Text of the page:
The best thing that can be said about Len Wiseman's Total Recall is that it's a big departure from Paul Verhoeven's take on the same source material -- but while that means that fans of the previous version won't be able to scream "plagiarism!," it doesn't necessarily make this strobing, hyperfrenetic eyesore any easier to sit through.
The planet has been decimated by nuclear war in the late 21st century, leaving only two nations -- the United Federation of Britain and the Colony. Douglas Quaid (Colin Farrell) is a factory worker with a stable job and a loving wife (Kate Beckinsale), but upon learning that a company named Rekall could grant him the memory of the ultimate espionage adventure, he decides that a virtual vacation is better than no vacation at all. But in the midst of having the new memories implanted, something goes haywire. Still strapped to the chair as the system breaks down, he's branded a spy as the authorities close in, and quickly flees for his life. Later, Quaid discovers that he has a secret identity, and he joins forces with rebel soldier Melina (Jessica Biel) on a mission to track down Matthias (Bill Nighy), the head of a fierce resistance movement that's been labeled a terrorist organization by the tyrannical Chancellor Cohaagen (Bryan Cranston). Cohaagen seeks to control the entire free world, and now the harder Quaid fights to defeat him, the clearer it becomes that his memory had been altered long before he walked into Rekall.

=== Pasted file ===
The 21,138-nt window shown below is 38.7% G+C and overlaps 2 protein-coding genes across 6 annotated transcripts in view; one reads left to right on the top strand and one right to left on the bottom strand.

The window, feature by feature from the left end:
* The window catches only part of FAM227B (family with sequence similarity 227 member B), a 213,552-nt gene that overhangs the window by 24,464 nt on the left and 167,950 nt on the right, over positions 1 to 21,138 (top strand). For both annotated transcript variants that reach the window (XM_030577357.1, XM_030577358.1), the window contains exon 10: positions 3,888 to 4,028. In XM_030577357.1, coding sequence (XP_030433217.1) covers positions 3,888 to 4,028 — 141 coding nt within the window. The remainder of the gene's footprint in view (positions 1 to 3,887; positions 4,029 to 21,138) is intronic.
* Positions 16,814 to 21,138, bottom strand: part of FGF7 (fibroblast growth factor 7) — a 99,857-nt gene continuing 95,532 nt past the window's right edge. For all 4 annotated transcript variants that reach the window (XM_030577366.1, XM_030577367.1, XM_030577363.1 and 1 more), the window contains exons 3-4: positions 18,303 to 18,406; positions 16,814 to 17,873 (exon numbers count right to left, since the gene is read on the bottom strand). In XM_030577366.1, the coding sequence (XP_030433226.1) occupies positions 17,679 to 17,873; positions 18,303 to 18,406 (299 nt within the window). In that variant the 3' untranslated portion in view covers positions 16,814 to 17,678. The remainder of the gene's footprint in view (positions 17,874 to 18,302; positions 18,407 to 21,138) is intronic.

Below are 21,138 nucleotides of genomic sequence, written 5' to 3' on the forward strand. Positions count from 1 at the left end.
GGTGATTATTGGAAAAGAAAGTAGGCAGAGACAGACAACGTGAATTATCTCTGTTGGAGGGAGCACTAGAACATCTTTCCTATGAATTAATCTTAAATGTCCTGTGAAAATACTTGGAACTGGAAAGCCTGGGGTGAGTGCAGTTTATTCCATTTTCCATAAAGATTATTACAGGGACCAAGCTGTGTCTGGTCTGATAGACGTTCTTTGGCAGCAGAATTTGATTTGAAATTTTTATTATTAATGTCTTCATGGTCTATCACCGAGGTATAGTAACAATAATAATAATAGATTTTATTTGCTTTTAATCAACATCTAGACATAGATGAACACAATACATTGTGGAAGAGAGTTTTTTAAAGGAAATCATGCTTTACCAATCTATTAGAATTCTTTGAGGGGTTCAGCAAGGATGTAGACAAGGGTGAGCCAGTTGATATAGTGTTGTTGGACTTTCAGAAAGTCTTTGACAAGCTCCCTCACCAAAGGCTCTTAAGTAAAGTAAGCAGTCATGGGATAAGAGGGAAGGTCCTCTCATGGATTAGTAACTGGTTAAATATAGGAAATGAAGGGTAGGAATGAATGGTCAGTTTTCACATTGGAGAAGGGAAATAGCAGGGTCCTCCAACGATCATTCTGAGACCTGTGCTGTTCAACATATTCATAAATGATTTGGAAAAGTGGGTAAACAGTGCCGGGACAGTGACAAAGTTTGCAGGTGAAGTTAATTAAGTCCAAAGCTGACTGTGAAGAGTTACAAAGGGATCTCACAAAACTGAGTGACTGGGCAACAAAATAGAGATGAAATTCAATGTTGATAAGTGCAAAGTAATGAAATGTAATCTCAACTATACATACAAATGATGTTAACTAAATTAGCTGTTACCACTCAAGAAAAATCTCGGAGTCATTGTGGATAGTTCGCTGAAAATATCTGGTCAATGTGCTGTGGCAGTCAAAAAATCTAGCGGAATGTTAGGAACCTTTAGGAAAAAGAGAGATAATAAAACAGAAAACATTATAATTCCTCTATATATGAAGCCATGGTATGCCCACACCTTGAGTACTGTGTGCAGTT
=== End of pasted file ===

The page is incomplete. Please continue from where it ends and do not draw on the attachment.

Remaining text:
As depressingly bleak, cluttered, and achromatic as its predecessor was colorful, quirky, and distinctive, Wiseman's Total Recall feels like one soulless, semicompetent scene placed after the next, with the occasional interesting plot point or inventive action beat injected into the mix. It all has the distinctive air of a dark and dreary cliché -- a movie so desperately busy that we never have the time to stop and realize that the most interesting ideas in the film are constantly being suffocated by hollow, drawn-out sequences set against a CG backdrop that never feels lived-in, despite the commendable attention to detail from the talented production designers.
Although the cast are competent enough to make the whole thing passably convincing, the two best actors (Cranston and Nighy) have very little screen time, and the two female leads are so bland and interchangeable that the only way to tell them apart is by who they're shooting at. Meanwhile, the dubstep sensibilities of the instantly forgettable soundtrack serve as the perfect audible complement to the jumbled mess unfolding before our eyes. Yes, Verhoeven's Total Recall may look hopelessly dated at this point, but at least it has outrageous special effects, clever social satire, and style to spare. Strip away all of that and throw in an army of I, Robots, and the result is Wiseman's vision -- a remake that's well-worth missing.